Wind power--an industry that is seeing a boom in turbine construction--already operates in a cost-effective manner even though utilities can't rely on wind turbines at all times, said Josh Magee, senior wind analyst at Emerging Energy Research.

But if utilities were able to count on wind power to boost the capacity they need to meet their highest demand, such as the middle of a hot summer day, it would make wind power far more attractive, he said.

"If you could figure out a way to do it cost effectively and show (utilities) you can be very profitable at it...then you would have the ability to rapidly scale wind power," he said. "If all of the sudden you had capacity, you can make a bigger dent in climate change, energy security and make a significant contribution to peak demand."

For years, government research efforts have explored the idea of "firming up" wind power--that is, make it available during peak times--by storing electricity in fuel cells or batteries, but there have been few significant attempts, Magee said.

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Great News!!!
If this can be done efficiently, then this is huge. This could make most people happy, except for the people that think that wind farms are a blight on the land.
Posted by suyts (824 comments )
Reply Link Flag
If Only Wind wasn't Green Stalinism
I couldn't have said it better myself:

To quote Orwell Today
<a class="jive-link-external" href="" target="_newWindow"></a>

"The German wind power industry has already received tax breaks worth an estimated 1.1 billion euros just to erect its turbines. On top of that, the "windustry" is guaranteed a price of 8.8 cents per kilowatt hour, compared with the average market price of 3.5 cents. Yet the German grid is now plagued by the unpredictability of wind power generation. In one region, the wind was strong enough to utilise more than half the available capacity on only 36 days of the year - less than one day in 10. Not only are all these costs now being passed on to ordinary Germans in the form of rising electricity and tax bills, but an even bigger price is also being paid by home owners next to wind farm sites, where property values have collapsed. The only beneficiaries have been the super-rich Germans who have invested in wind farms because of the huge tax breaks - not to mention the politicians in the industry's pocket."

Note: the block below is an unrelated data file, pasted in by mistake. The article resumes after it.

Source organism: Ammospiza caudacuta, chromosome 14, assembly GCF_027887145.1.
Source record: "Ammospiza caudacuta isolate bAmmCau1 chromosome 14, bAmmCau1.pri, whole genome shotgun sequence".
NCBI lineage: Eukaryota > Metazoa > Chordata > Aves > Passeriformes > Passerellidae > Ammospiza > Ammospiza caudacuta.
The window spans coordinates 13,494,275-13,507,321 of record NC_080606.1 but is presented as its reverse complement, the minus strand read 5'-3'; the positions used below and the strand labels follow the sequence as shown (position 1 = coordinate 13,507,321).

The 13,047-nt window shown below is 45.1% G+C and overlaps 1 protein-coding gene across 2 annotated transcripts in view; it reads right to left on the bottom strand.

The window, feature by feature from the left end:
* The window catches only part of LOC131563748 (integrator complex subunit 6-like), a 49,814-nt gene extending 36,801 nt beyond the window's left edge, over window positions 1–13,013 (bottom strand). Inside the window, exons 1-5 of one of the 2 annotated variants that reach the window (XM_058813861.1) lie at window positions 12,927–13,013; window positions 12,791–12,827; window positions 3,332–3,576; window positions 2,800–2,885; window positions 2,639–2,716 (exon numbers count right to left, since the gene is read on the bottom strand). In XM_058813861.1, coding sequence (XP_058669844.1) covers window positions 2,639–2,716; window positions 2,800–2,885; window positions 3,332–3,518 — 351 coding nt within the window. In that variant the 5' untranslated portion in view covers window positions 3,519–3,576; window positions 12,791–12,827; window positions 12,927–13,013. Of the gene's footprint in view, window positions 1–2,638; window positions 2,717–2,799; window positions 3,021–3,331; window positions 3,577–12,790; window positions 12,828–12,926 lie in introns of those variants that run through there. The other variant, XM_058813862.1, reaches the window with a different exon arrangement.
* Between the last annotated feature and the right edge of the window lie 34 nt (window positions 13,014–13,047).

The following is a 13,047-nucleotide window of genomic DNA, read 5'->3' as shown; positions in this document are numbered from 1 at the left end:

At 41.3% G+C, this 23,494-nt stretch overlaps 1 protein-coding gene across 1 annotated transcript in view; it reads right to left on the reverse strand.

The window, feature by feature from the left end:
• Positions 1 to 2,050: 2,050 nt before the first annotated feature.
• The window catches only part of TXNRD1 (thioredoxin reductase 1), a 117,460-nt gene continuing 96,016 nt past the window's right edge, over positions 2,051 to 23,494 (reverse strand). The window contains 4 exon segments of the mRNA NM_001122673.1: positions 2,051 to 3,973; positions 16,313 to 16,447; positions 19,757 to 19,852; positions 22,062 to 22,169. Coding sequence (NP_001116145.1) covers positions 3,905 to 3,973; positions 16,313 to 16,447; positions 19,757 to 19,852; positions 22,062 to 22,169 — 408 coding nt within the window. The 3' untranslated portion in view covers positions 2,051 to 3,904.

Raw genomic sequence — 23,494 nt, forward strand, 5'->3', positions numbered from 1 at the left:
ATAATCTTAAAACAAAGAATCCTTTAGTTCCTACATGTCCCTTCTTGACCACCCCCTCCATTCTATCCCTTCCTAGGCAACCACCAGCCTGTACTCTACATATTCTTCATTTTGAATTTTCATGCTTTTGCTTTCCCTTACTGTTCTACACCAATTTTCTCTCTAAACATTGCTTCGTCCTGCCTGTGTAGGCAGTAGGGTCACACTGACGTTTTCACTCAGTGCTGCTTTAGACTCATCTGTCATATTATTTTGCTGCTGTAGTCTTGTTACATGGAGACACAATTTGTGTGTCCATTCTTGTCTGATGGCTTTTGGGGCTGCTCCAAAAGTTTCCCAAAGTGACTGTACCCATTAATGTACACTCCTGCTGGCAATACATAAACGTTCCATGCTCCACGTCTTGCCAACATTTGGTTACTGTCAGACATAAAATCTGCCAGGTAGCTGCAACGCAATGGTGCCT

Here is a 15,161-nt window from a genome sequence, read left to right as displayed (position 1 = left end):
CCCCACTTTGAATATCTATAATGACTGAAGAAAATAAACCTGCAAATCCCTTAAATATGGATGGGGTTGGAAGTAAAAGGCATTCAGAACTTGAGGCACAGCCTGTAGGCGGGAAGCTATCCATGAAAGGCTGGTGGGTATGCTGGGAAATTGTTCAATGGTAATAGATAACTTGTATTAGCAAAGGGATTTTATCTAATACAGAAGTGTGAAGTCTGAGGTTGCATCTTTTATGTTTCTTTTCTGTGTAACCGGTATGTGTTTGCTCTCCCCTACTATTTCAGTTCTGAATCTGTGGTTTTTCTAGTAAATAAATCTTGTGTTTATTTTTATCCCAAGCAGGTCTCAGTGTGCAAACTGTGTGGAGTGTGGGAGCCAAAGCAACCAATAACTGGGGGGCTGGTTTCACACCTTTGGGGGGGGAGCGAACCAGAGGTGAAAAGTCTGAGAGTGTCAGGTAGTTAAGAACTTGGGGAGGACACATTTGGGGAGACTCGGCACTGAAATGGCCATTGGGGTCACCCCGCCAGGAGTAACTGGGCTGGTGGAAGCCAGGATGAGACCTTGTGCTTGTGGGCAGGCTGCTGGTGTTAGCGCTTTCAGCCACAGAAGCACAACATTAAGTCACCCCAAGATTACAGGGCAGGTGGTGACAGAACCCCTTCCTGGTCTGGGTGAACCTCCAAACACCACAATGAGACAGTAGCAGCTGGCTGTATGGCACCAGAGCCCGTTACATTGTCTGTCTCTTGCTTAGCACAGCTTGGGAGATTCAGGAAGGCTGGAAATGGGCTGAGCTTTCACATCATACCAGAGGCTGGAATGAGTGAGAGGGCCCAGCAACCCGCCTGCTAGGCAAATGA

Posted by zeeboid (92 comments )
Reply Link Flag
Isn't that what they said about the automobile?
The first cars were so inefficient that they couldn't carry as much
or go as fast as a horse drawn carriage! The first planes couldn't
go much faster than the cars of their day. The first computers
spent most of their time down because of burned fuses, and
even when functioning they had far less capability than most of
today's calculators.

Any new technology needs to be developed before it can be
profitable. Unfortunately, that means that government
intervention is often required, since for-profit businesses often
lack the vision to see beyond the next fiscal quarter.
Posted by Macsaresafer (802 comments )
Link Flag
Sounds just like nuclear
Huge government subsidies, expensive electricity. Of course nuclear produces power much more dependably, but then wind power does not create highly toxic waste dangerous for hundreds of thousands of years.
Posted by expatincebu (156 comments )
Link Flag
My wife and I have traveled on cruise ships in the Baltic and in the Mediterranean, and as US citizens we have driven all over California, Arizona, and New York. We have seem thousands of wind turbines. Based on our random observation we would estimate that only 20-30% of time did we see them running. Our country is also providing the money to build and buy the artifically high priced electricty produce. We don't count it as part of our power capacity.
As in your country only the wealth and connected can invest in the companies that build them because only the connected companies receive tax grants.